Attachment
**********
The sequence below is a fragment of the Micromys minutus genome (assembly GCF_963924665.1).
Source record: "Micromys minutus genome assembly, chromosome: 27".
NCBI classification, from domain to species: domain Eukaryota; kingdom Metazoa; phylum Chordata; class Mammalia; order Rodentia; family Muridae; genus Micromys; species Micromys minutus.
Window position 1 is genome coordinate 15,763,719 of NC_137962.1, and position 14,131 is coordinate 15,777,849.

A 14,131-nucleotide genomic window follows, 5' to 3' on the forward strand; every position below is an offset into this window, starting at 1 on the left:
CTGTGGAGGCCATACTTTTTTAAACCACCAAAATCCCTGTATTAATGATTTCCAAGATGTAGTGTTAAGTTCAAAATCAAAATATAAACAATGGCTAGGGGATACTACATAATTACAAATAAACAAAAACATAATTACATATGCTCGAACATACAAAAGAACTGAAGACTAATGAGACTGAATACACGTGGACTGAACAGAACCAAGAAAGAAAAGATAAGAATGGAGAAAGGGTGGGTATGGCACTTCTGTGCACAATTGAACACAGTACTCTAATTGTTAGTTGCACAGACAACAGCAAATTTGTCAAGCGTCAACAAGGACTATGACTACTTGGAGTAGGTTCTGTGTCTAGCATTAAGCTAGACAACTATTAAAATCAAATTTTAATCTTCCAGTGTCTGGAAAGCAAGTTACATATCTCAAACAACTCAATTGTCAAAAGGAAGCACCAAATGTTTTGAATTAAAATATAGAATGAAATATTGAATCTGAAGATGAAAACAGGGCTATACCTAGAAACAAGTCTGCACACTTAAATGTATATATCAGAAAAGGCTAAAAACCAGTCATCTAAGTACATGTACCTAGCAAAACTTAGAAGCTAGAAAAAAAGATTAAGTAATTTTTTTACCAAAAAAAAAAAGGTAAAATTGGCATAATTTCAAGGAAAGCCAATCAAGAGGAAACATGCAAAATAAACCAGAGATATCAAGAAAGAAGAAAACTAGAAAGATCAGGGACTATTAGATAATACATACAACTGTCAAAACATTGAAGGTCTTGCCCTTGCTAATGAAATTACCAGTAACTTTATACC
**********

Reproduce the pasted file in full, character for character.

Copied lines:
The sequence below is a fragment of the Micromys minutus genome (assembly GCF_963924665.1).
Source record: "Micromys minutus genome assembly, chromosome: 27".
NCBI classification, from domain to species: domain Eukaryota; kingdom Metazoa; phylum Chordata; class Mammalia; order Rodentia; family Muridae; genus Micromys; species Micromys minutus.
Window position 1 is genome coordinate 15,763,719 of NC_137962.1, and position 14,131 is coordinate 15,777,849.

A 14,131-nucleotide genomic window follows, 5' to 3' on the forward strand; every position below is an offset into this window, starting at 1 on the left:
CTGTGGAGGCCATACTTTTTTAAACCACCAAAATCCCTGTATTAATGATTTCCAAGATGTAGTGTTAAGTTCAAAATCAAAATATAAACAATGGCTAGGGGATACTACATAATTACAAATAAACAAAAACATAATTACATATGCTCGAACATACAAAAGAACTGAAGACTAATGAGACTGAATACACGTGGACTGAACAGAACCAAGAAAGAAAAGATAAGAATGGAGAAAGGGTGGGTATGGCACTTCTGTGCACAATTGAACACAGTACTCTAATTGTTAGTTGCACAGACAACAGCAAATTTGTCAAGCGTCAACAAGGACTATGACTACTTGGAGTAGGTTCTGTGTCTAGCATTAAGCTAGACAACTATTAAAATCAAATTTTAATCTTCCAGTGTCTGGAAAGCAAGTTACATATCTCAAACAACTCAATTGTCAAAAGGAAGCACCAAATGTTTTGAATTAAAATATAGAATGAAATATTGAATCTGAAGATGAAAACAGGGCTATACCTAGAAACAAGTCTGCACACTTAAATGTATATATCAGAAAAGGCTAAAAACCAGTCATCTAAGTACATGTACCTAGCAAAACTTAGAAGCTAGAAAAAAAGATTAAGTAATTTTTTTACCAAAAAAAAAAAGGTAAAATTGGCATAATTTCAAGGAAAGCCAATCAAGAGGAAACATGCAAAATAAACCAGAGATATCAAGAAAGAAGAAAACTAGAAAGATCAGGGACTATTAGATAATACATACAACTGTCAAAACATTGAAGGTCTTGCCCTTGCTAATGAAATTACCAGTAACTTTATACC